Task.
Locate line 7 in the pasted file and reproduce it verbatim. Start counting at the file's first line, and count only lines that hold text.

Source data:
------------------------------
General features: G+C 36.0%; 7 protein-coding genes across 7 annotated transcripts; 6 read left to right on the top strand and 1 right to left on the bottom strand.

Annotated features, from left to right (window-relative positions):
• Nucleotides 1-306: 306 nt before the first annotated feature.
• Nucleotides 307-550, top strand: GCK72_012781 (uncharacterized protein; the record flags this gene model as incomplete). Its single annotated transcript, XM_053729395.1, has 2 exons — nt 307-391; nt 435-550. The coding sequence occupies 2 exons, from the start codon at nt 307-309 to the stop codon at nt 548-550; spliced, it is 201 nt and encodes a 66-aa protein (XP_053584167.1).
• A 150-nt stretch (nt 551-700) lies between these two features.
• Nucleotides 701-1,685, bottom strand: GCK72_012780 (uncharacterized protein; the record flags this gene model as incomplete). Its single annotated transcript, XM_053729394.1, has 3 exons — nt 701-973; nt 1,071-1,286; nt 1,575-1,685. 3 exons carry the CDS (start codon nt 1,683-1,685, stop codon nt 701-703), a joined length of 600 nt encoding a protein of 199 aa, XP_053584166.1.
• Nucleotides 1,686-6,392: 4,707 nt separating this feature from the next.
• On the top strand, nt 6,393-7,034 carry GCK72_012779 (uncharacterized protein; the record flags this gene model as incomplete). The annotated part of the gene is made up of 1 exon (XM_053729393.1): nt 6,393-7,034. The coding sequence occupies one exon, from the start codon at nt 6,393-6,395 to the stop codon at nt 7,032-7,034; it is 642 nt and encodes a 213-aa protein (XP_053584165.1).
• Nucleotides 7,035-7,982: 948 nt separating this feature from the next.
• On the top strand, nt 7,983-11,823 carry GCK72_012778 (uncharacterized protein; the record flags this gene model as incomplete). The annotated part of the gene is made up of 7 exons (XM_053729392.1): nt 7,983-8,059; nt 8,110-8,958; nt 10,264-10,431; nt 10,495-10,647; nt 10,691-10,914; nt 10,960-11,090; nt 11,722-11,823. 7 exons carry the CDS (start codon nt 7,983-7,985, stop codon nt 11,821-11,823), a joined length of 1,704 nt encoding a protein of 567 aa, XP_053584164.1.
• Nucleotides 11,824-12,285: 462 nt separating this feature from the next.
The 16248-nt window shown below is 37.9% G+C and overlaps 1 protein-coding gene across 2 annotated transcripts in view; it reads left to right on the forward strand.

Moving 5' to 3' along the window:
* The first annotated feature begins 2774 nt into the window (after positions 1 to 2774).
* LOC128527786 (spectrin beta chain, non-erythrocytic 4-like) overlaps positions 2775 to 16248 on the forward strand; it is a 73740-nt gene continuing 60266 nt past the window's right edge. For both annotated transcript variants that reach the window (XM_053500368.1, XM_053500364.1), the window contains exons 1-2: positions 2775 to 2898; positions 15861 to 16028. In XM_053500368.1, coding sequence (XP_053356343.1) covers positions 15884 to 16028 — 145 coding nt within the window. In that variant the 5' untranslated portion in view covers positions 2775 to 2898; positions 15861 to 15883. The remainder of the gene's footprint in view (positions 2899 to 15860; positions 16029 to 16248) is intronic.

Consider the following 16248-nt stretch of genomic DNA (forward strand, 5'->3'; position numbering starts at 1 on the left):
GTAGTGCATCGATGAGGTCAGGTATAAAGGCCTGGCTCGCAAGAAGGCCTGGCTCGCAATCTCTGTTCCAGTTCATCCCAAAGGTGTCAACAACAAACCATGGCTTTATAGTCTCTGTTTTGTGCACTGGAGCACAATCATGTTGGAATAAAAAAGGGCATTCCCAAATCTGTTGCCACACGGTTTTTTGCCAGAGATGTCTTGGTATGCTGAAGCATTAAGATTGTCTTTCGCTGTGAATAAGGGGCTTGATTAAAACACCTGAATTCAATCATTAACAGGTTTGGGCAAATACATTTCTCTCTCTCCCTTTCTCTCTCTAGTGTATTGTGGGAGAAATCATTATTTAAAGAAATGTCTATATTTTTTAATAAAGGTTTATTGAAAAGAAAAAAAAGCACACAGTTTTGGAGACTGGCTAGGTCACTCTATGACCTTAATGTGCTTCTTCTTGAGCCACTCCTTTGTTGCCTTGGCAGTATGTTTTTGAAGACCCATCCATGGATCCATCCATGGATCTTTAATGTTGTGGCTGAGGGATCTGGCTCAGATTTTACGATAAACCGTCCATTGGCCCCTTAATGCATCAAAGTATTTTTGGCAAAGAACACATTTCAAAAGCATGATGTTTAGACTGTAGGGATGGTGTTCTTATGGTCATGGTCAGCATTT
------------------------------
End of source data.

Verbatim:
• Nucleotides 1,686-6,392: 4,707 nt separating this feature from the next.